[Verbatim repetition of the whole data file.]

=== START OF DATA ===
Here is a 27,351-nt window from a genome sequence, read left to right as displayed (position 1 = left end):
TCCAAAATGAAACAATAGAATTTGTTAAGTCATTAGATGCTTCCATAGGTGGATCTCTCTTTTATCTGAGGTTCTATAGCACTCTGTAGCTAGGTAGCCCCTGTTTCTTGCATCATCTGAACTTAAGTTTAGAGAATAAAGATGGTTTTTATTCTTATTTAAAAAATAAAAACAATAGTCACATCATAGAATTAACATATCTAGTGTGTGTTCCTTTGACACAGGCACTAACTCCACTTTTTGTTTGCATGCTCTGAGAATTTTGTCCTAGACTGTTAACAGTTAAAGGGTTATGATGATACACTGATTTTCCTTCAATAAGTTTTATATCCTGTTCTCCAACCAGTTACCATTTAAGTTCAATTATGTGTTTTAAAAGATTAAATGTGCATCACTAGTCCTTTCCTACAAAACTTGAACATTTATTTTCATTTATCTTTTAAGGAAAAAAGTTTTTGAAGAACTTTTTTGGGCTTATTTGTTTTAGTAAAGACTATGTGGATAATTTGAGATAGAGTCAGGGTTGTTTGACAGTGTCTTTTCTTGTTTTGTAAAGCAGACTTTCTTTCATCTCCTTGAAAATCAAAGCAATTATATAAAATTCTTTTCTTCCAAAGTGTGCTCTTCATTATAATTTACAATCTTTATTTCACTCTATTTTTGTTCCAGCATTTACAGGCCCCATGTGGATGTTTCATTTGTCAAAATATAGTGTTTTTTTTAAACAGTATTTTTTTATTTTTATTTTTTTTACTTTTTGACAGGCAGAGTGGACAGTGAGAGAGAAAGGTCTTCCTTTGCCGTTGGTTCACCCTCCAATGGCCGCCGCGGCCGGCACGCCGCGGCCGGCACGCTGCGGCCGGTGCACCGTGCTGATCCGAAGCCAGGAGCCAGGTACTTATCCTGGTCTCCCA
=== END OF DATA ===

Here is a 27,351-nt window from a genome sequence, read left to right as displayed (position 1 = left end):
TCCAAAATGAAACAATAGAATTTGTTAAGTCATTAGATGCTTCCATAGGTGGATCTCTCTTTTATCTGAGGTTCTATAGCACTCTGTAGCTAGGTAGCCCCTGTTTCTTGCATCATCTGAACTTAAGTTTAGAGAATAAAGATGGTTTTTATTCTTATTTAAAAAATAAAAACAATAGTCACATCATAGAATTAACATATCTAGTGTGTGTTCCTTTGACACAGGCACTAACTCCACTTTTTGTTTGCATGCTCTGAGAATTTTGTCCTAGACTGTTAACAGTTAAAGGGTTATGATGATACACTGATTTTCCTTCAATAAGTTTTATATCCTGTTCTCCAACCAGTTACCATTTAAGTTCAATTATGTGTTTTAAAAGATTAAATGTGCATCACTAGTCCTTTCCTACAAAACTTGAACATTTATTTTCATTTATCTTTTAAGGAAAAAAGTTTTTGAAGAACTTTTTTGGGCTTATTTGTTTTAGTAAAGACTATGTGGATAATTTGAGATAGAGTCAGGGTTGTTTGACAGTGTCTTTTCTTGTTTTGTAAAGCAGACTTTCTTTCATCTCCTTGAAAATCAAAGCAATTATATAAAATTCTTTTCTTCCAAAGTGTGCTCTTCATTATAATTTACAATCTTTATTTCACTCTATTTTTGTTCCAGCATTTACAGGCCCCATGTGGATGTTTCATTTGTCAAAATATAGTGTTTTTTTTAAACAGTATTTTTTTATTTTTATTTTTTTTACTTTTTGACAGGCAGAGTGGACAGTGAGAGAGAAAGGTCTTCCTTTGCCGTTGGTTCACCCTCCAATGGCCGCCGCGGCCGGCACGCCGCGGCCGGCACGCTGCGGCCGGTGCACCGTGCTGATCCGAAGCCAGGAGCCAGGTACTTATCCTGGTCTCCCA